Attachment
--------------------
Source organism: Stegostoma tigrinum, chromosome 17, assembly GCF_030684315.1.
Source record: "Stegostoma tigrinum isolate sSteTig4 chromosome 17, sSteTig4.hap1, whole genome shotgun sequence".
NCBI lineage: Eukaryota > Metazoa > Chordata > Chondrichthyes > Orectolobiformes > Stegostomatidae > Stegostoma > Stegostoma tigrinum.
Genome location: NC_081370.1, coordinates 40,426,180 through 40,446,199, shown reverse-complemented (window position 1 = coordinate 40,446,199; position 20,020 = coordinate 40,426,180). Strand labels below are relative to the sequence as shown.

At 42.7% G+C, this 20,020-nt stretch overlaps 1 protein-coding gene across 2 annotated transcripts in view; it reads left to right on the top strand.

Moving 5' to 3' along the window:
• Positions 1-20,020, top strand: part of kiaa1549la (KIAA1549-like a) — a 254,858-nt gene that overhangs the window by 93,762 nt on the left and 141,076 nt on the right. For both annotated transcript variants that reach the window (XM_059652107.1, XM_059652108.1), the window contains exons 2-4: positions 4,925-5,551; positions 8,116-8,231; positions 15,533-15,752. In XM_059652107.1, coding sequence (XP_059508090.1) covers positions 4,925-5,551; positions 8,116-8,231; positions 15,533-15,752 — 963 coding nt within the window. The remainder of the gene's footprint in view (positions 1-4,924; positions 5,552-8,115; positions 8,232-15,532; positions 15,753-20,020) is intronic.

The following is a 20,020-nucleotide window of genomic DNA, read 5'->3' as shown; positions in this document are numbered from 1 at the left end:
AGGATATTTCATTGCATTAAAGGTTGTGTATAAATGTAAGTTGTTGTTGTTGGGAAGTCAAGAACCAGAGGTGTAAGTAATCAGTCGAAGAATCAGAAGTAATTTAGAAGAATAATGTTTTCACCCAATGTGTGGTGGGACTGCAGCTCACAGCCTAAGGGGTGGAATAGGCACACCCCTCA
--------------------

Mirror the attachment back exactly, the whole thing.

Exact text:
Source organism: Stegostoma tigrinum, chromosome 17, assembly GCF_030684315.1.
Source record: "Stegostoma tigrinum isolate sSteTig4 chromosome 17, sSteTig4.hap1, whole genome shotgun sequence".
NCBI lineage: Eukaryota > Metazoa > Chordata > Chondrichthyes > Orectolobiformes > Stegostomatidae > Stegostoma > Stegostoma tigrinum.
Genome location: NC_081370.1, coordinates 40,426,180 through 40,446,199, shown reverse-complemented (window position 1 = coordinate 40,446,199; position 20,020 = coordinate 40,426,180). Strand labels below are relative to the sequence as shown.

At 42.7% G+C, this 20,020-nt stretch overlaps 1 protein-coding gene across 2 annotated transcripts in view; it reads left to right on the top strand.

Moving 5' to 3' along the window:
• Positions 1-20,020, top strand: part of kiaa1549la (KIAA1549-like a) — a 254,858-nt gene that overhangs the window by 93,762 nt on the left and 141,076 nt on the right. For both annotated transcript variants that reach the window (XM_059652107.1, XM_059652108.1), the window contains exons 2-4: positions 4,925-5,551; positions 8,116-8,231; positions 15,533-15,752. In XM_059652107.1, coding sequence (XP_059508090.1) covers positions 4,925-5,551; positions 8,116-8,231; positions 15,533-15,752 — 963 coding nt within the window. The remainder of the gene's footprint in view (positions 1-4,924; positions 5,552-8,115; positions 8,232-15,532; positions 15,753-20,020) is intronic.

The following is a 20,020-nucleotide window of genomic DNA, read 5'->3' as shown; positions in this document are numbered from 1 at the left end:
AGGATATTTCATTGCATTAAAGGTTGTGTATAAATGTAAGTTGTTGTTGTTGGGAAGTCAAGAACCAGAGGTGTAAGTAATCAGTCGAAGAATCAGAAGTAATTTAGAAGAATAATGTTTTCACCCAATGTGTGGTGGGACTGCAGCTCACAGCCTAAGGGGTGGAATAGGCACACCCCTCA